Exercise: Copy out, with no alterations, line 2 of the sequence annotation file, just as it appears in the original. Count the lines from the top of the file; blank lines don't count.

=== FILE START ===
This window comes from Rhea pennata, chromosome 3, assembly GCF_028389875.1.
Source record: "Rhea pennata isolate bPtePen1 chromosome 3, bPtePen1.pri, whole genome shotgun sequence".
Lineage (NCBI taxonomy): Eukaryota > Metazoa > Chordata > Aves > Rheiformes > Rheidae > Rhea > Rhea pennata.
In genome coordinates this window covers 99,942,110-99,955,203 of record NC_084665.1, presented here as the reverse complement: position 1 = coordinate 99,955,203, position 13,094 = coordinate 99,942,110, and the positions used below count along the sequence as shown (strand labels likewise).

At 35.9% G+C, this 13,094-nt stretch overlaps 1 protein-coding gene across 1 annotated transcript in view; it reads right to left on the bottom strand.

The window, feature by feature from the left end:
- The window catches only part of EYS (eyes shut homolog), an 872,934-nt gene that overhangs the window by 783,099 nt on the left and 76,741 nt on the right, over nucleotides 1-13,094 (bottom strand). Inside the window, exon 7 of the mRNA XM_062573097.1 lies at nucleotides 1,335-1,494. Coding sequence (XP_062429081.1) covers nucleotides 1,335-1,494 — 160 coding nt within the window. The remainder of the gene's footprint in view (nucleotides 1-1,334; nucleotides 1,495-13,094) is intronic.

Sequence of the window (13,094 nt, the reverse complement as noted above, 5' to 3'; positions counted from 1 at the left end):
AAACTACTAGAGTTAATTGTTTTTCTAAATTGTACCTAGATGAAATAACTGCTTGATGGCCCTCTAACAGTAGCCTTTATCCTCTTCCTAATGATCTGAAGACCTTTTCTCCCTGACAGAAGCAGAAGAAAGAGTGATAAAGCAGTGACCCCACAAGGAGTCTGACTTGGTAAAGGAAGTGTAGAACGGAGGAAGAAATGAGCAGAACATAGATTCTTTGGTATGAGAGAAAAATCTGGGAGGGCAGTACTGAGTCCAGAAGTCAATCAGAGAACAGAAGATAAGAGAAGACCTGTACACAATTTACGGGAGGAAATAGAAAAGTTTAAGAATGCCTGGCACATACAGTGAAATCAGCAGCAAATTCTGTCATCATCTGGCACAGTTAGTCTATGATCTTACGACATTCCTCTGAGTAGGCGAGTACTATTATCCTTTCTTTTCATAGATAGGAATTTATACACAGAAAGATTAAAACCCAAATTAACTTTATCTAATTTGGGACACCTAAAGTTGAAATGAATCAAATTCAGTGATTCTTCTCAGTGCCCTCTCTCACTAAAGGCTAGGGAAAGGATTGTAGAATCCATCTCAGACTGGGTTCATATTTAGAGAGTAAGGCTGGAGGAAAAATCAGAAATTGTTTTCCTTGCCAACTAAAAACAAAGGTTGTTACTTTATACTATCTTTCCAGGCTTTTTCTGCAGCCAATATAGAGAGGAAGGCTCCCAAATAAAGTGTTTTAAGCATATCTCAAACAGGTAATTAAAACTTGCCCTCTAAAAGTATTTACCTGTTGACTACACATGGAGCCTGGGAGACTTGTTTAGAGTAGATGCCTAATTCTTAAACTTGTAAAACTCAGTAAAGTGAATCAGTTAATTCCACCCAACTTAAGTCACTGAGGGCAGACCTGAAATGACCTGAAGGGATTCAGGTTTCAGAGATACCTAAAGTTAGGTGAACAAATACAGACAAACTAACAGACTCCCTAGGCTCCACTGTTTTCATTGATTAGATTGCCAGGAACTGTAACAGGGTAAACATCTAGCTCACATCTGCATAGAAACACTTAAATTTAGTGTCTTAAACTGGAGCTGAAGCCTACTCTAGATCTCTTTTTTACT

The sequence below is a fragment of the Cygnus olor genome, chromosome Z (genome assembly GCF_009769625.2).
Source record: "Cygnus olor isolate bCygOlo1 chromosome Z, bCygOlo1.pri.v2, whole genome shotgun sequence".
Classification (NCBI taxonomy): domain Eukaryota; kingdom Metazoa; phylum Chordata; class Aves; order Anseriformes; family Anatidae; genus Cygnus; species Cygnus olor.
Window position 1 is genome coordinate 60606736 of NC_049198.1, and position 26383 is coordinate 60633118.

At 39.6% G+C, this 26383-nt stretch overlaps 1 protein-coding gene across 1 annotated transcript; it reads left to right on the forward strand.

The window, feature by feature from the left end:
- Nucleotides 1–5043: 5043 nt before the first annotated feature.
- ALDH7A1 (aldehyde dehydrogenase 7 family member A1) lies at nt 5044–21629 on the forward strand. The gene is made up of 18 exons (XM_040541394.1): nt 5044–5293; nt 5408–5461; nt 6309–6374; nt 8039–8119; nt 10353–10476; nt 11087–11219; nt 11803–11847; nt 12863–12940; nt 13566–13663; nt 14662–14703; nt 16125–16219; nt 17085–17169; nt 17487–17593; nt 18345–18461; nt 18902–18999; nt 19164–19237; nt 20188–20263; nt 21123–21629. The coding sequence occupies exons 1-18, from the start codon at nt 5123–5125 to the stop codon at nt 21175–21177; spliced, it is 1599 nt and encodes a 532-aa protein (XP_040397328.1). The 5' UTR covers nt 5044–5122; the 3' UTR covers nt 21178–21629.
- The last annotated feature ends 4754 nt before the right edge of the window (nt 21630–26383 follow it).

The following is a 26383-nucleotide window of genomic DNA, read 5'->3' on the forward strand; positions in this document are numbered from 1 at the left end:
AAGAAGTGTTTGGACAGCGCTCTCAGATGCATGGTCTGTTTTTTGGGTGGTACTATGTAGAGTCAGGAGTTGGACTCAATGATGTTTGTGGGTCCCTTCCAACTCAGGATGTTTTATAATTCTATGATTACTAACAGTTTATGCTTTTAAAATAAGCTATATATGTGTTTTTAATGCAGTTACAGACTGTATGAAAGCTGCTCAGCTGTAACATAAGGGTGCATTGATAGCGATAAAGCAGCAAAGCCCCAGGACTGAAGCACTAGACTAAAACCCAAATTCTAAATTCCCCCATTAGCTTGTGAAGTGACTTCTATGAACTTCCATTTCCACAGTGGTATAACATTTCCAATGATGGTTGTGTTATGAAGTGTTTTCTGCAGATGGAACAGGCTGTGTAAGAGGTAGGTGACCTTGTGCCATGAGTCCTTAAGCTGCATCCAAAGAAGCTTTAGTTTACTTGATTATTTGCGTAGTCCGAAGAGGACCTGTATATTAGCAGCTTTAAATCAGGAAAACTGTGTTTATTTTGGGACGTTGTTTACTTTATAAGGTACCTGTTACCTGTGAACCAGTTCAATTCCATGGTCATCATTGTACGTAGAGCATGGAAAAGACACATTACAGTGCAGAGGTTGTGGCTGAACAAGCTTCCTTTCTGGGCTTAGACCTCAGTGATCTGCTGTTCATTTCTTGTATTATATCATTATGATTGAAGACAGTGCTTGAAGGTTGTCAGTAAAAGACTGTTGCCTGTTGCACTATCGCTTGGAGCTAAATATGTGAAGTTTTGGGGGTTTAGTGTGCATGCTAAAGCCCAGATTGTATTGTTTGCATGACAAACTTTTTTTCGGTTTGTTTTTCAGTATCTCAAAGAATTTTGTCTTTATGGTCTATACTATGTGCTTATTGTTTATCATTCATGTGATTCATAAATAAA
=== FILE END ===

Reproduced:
Source record: "Rhea pennata isolate bPtePen1 chromosome 3, bPtePen1.pri, whole genome shotgun sequence".